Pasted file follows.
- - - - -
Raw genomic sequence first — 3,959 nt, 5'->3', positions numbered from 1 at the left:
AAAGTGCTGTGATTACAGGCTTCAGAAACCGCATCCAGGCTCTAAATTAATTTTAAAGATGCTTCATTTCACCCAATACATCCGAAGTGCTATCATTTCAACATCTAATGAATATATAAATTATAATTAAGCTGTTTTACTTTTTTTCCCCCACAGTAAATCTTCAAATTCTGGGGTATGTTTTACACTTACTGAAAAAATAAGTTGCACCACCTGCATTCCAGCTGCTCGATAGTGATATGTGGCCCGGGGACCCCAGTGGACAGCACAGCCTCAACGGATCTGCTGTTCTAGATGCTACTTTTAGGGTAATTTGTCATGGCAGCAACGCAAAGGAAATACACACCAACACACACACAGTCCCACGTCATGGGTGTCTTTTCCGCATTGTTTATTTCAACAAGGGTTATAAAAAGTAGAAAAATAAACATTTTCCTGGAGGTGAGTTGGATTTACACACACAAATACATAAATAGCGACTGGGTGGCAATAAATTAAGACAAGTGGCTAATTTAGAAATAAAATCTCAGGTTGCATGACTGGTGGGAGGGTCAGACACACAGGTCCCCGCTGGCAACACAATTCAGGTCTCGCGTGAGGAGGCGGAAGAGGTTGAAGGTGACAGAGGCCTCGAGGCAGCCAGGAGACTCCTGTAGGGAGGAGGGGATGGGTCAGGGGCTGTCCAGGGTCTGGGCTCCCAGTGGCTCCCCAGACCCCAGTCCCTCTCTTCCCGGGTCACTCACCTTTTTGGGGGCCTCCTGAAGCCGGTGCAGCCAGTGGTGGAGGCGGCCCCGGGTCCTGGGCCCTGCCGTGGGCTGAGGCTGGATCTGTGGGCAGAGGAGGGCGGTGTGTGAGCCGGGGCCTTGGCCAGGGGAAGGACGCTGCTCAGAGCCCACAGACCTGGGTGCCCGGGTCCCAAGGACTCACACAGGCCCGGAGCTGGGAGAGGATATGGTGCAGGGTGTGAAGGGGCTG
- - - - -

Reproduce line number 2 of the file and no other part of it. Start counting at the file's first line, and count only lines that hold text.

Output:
AAAGTGCTGTGATTACAGGCTTCAGAAACCGCATCCAGGCTCTAAATTAATTTTAAAGATGCTTCATTTCACCCAATACATCCGAAGTGCTATCATTTCAACATCTAATGAATATATAAATTATAATTAAGCTGTTTTACTTTTTTTCCCCCACAGTAAATCTTCAAATTCTGGGGTATGTTTTACACTTACTGAAAAAATAAGTTGCACCACCTGCATTCCAGCTGCTCGATAGTGATATGTGGCCCGGGGACCCCAGTGGACAGCACAGCCTCAACGGATCTGCTGTTCTAGATGCTACTTTTAGGGTAATTTGTCATGGCAGCAACGCAAAGGAAATACACACCAACACACACACAGTCCCACGTCATGGGTGTCTTTTCCGCATTGTTTATTTCAACAAGGGTTATAAAAAGTAGAAAAATAAACATTTTCCTGGAGGTGAGTTGGATTTACACACACAAATACATAAATAGCGACTGGGTGGCAATAAATTAAGACAAGTGGCTAATTTAGAAATAAAATCTCAGGTTGCATGACTGGTGGGAGGGTCAGACACACAGGTCCCCGCTGGCAACACAATTCAGGTCTCGCGTGAGGAGGCGGAAGAGGTTGAAGGTGACAGAGGCCTCGAGGCAGCCAGGAGACTCCTGTAGGGAGGAGGGGATGGGTCAGGGGCTGTCCAGGGTCTGGGCTCCCAGTGGCTCCCCAGACCCCAGTCCCTCTCTTCCCGGGTCACTCACCTTTTTGGGGGCCTCCTGAAGCCGGTGCAGCCAGTGGTGGAGGCGGCCCCGGGTCCTGGGCCCTGCCGTGGGCTGAGGCTGGATCTGTGGGCAGAGGAGGGCGGTGTGTGAGCCGGGGCCTTGGCCAGGGGAAGGACGCTGCTCAGAGCCCACAGACCTGGGTGCCCGGGTCCCAAGGACTCACACAGGCCCGGAGCTGGGAGAGGATATGGTGCAGGGTGTGAAGGGGCTG